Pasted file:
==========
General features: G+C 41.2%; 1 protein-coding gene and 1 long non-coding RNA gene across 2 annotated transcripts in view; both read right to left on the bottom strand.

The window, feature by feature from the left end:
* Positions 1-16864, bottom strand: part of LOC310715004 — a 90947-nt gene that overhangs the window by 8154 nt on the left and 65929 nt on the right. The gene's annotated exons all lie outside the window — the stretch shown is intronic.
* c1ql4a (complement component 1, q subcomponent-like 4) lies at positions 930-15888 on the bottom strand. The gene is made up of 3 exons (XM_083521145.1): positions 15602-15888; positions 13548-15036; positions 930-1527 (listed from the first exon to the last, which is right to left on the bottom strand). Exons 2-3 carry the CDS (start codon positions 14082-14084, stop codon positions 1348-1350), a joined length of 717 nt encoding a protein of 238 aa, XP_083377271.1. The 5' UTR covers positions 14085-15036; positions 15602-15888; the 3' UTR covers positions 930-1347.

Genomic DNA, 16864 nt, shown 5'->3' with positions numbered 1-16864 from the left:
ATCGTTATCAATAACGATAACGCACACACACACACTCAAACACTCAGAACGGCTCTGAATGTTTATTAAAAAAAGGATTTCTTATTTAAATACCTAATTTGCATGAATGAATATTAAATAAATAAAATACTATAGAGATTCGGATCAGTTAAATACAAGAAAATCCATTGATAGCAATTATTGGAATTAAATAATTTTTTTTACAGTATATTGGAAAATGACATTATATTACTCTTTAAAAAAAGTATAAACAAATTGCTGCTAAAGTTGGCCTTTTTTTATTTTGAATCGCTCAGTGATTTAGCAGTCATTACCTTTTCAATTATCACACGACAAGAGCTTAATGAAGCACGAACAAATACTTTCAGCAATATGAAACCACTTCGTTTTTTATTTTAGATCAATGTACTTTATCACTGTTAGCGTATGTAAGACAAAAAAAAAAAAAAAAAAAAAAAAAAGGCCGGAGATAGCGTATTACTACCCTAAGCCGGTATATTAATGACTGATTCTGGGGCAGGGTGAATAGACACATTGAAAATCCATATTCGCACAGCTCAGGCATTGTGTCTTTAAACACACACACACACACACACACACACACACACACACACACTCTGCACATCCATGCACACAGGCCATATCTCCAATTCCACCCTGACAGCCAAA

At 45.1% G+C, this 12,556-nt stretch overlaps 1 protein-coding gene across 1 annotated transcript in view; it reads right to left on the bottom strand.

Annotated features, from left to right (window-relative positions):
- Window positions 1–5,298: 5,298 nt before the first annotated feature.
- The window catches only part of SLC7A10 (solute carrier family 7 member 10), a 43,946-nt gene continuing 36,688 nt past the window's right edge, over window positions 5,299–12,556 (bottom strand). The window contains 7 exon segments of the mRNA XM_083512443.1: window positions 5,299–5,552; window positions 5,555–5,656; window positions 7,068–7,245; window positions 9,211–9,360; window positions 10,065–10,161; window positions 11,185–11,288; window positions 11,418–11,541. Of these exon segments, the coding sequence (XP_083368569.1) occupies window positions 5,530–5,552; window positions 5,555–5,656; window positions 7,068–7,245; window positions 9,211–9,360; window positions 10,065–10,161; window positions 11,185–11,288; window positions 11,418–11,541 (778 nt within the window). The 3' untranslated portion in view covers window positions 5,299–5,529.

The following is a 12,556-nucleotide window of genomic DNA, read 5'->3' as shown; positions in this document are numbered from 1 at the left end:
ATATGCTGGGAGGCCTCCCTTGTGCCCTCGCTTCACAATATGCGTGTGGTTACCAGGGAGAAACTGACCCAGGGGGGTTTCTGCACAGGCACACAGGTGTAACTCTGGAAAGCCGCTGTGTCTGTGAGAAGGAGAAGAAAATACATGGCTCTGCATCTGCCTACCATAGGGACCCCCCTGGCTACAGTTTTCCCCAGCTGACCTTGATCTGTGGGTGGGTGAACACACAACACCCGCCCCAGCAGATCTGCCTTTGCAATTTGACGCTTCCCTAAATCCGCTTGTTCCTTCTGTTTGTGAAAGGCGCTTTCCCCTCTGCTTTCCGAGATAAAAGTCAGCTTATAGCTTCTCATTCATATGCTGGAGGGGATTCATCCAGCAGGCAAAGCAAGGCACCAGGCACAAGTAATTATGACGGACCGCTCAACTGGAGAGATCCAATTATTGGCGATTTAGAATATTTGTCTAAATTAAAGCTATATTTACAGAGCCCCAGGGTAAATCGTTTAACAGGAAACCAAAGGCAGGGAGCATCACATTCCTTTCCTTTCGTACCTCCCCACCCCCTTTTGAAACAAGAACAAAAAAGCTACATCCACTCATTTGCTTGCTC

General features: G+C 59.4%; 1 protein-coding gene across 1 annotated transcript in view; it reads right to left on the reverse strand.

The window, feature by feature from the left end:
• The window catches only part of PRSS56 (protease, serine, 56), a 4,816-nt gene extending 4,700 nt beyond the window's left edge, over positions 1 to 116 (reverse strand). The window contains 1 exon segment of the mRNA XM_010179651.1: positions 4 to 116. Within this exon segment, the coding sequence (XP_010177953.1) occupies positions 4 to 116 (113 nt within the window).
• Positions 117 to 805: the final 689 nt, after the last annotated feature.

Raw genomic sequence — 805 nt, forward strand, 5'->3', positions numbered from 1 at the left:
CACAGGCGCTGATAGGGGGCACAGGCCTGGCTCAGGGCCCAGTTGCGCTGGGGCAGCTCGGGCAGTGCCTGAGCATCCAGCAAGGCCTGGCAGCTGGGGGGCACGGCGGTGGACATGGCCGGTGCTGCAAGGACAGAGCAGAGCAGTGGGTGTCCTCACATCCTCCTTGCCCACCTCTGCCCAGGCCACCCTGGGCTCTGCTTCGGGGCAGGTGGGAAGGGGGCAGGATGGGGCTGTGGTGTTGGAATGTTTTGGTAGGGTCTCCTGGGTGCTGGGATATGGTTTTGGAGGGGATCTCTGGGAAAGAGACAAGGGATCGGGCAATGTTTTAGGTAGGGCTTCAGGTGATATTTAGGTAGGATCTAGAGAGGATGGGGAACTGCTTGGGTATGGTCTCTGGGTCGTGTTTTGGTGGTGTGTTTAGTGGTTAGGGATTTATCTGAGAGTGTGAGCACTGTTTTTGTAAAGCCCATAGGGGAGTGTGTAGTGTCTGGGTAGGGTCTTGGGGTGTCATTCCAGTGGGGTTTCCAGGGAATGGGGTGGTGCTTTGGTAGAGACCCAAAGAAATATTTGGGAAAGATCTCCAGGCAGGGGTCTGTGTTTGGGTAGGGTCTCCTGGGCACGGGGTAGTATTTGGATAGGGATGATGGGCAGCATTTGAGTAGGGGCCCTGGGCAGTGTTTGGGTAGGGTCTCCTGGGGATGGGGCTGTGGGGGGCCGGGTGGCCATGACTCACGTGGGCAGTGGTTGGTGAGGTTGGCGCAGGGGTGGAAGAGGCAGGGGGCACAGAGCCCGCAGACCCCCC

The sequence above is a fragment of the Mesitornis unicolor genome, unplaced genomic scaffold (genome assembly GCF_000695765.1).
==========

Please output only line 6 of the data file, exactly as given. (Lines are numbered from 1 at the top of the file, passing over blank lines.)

ATCGTTATCAATAACGATAACGCACACACACACACTCAAACACTCAGAACGGCTCTGAATGTTTATTAAAAAAAGGATTTCTTATTTAAATACCTAATTTGCATGAATGAATATTAAATAAATAAAATACTATAGAGATTCGGATCAGTTAAATACAAGAAAATCCATTGATAGCAATTATTGGAATTAAATAATTTTTTTTACAGTATATTGGAAAATGACATTATATTACTCTTTAAAAAAAGTATAAACAAATTGCTGCTAAAGTTGGCCTTTTTTTATTTTGAATCGCTCAGTGATTTAGCAGTCATTACCTTTTCAATTATCACACGACAAGAGCTTAATGAAGCACGAACAAATACTTTCAGCAATATGAAACCACTTCGTTTTTTATTTTAGATCAATGTACTTTATCACTGTTAGCGTATGTAAGACAAAAAAAAAAAAAAAAAAAAAAAAAAGGCCGGAGATAGCGTATTACTACCCTAAGCCGGTATATTAATGACTGATTCTGGGGCAGGGTGAATAGACACATTGAAAATCCATATTCGCACAGCTCAGGCATTGTGTCTTTAAACACACACACACACACACACACACACACACACACACACACTCTGCACATCCATGCACACAGGCCATATCTCCAATTCCACCCTGACAGCCAAA